Can $3 billion cure everything?
“Cure all diseases” is a pretty grand ambition, but no one ever accused Mark Zuckerberg of thinking small. This lofty goal is the aim of the Chan Zuckerberg Initiative: a $3 billion effort to conquer all the ailments that plague our lives, beginning with a $600 million research center in San Francisco called the Biohub, organized as a joint effort among Stanford, UCSF and UC-Berkeley (The Verge
). Big-buck philanthropic moonshots have a mixed track record: Zuckerberg himself stumbled earlier in his career when he pumped $100 million into Newark’s schools
without thinking things through carefully enough. Older and perhaps wiser, Zuckerberg this time around is counseling patience: He and his spouse, Priscilla Chan, aim to eliminate disease in their children’s lifetime, so they’re giving themselves some decades. Zuckerberg isn’t the only big name out there promising health breakthroughs: Joe Biden is leading a national charge on cancer, in all its forms, and Microsoft is touting a research effort
to learn how to reprogram cancer cells within 10 years. Let a thousand basic-research gardens bloom—particularly when they make their findings open and public.
The company that makes the machines that read your DNA. If you have ever had your DNA information analyzed, the devices that performed the test were probably made by Illumina — a $25 billion biotech giant profiled in Fast Company. Illumina has brought the cost of gene sequencing down from hundreds of millions of dollars to mere thousands today; the pace outruns Moore’s Law, the famous principle that has governed progress in computing. Illumina also has spun out two high-profile startups: Helix, which is trying to build an app store for gene-sequencing tools, and Grail Bio, which is developing cancer-screening tests. (Read NewCo editor-in-chief John Battelle’s interview with Grail CEO Jeff Huber here.) But now Illumina’s customers, the companies that buy its equipment, fear that it might try to compete with them. That leaves Illumina trying to figure out how to grow an ecosystem in which it can prosper along with those customers. Of course, it’s a lot easier to resolve such dilemmas when markets are this new, and growing this fast.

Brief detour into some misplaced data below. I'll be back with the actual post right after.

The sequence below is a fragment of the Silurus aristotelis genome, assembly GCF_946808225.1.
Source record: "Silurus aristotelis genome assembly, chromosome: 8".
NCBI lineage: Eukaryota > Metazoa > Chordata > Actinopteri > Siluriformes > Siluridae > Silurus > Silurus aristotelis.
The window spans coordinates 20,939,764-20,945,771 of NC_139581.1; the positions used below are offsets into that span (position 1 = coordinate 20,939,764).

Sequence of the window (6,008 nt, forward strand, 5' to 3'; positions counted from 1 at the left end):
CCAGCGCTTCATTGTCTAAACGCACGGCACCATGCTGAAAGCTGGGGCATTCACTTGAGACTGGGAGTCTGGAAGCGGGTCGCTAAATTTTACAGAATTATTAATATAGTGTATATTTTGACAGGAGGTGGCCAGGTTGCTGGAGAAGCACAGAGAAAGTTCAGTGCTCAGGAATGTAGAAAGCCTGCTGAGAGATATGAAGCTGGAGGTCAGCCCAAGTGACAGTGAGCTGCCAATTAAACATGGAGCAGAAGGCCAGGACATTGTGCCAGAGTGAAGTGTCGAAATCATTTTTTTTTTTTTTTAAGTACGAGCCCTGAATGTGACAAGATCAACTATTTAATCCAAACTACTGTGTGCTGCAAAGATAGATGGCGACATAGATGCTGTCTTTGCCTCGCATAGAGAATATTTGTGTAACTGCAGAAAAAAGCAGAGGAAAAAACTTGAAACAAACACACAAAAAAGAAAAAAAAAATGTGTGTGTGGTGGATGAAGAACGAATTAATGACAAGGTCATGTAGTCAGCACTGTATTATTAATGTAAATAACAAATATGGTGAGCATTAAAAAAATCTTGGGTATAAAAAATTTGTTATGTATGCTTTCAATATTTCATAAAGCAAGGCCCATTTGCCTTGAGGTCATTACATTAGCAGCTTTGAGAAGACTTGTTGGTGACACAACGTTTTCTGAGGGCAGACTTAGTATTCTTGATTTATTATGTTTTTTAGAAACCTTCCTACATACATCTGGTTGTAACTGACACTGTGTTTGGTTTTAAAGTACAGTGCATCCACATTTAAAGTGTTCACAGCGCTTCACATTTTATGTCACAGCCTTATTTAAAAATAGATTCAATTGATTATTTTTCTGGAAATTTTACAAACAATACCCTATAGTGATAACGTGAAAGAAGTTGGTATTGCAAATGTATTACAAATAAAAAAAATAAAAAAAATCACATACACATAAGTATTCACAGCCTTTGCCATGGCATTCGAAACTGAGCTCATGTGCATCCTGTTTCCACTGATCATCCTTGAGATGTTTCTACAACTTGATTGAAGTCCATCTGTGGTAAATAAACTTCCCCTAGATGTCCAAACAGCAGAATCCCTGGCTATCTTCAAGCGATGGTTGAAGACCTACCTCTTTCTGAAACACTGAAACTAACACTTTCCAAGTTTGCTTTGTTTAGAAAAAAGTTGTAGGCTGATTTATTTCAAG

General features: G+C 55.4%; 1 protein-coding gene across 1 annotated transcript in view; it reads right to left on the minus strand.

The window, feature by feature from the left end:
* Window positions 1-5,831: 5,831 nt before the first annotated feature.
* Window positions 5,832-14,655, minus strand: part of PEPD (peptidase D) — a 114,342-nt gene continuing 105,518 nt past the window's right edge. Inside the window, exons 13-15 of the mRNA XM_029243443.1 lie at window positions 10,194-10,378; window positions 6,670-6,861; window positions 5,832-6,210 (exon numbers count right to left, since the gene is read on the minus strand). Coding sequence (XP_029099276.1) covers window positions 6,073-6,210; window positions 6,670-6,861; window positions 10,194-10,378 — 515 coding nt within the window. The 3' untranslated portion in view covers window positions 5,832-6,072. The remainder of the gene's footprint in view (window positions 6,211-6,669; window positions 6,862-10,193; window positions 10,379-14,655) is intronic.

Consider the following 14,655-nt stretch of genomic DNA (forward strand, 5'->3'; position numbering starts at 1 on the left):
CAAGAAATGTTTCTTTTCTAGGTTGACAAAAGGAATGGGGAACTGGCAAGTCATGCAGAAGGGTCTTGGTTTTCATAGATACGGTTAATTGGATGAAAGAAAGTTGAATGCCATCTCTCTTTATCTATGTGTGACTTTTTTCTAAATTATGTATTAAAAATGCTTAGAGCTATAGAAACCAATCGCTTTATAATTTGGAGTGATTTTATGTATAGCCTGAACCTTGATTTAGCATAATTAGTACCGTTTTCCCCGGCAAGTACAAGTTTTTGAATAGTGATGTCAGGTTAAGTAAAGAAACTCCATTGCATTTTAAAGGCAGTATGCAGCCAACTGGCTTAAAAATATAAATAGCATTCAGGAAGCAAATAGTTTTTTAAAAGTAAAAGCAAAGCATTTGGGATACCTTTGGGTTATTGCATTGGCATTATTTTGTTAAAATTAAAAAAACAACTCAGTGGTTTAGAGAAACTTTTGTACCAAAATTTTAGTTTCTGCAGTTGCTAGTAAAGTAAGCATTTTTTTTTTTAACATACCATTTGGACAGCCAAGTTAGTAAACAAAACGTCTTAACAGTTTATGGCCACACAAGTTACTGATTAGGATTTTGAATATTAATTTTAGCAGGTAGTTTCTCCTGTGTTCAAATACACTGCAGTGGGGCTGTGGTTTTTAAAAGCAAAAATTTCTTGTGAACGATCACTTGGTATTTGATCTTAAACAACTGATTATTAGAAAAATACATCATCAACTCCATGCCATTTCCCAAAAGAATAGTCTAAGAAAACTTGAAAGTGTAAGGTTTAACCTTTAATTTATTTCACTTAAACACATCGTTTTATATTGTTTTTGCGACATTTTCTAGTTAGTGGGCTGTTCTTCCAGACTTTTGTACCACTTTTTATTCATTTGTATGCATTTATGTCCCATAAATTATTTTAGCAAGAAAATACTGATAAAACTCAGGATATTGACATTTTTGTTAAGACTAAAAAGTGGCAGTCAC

Another day, another data breach. Yahoo is expected today to confirm reports from last month that hundreds of millions of its users had their data compromised (Recode). That’s lousy news for the hobbling Web giant, which is in the middle of navigating its acquisition by Verizon. The rest of us will probably go about our business; after Target and LinkedIn and countless other giant data-spills, we’ve all become pretty ¯\_(ツ)_/¯ about the phenomenon. While Yahoo struggles to clean up its mess, we should think harder about how thoroughly we’ve tied our digital lives to something as flimsy as an e-mail address/password combo. We need a better, safer, more reliable and convenient identity system. Bring on the biometrics!
Wells Fargo fired its whistleblowers. It was bad enough to learn about Wells Fargo’s history of opening fake accounts for real customers to meet sales quotas. Now we’re learning about Wells employees who tried to blow the whistle on this practice — and lost their jobs as a result (CNN). That suggests a deeper problem at the bank, one that may not be solvable without some larger change. Bank critic Sen. Elizabeth Warren (D-Mass.) told Wells CEO John Stumpf, who was testifying before a congressional committee, that he should resign. Even such high-profile turnover won’t make much of a difference, though, unless somebody — a new CEO, a board intervention, shareholder revolt, all of the above — sets out to change a company culture that clearly took a wrong turn.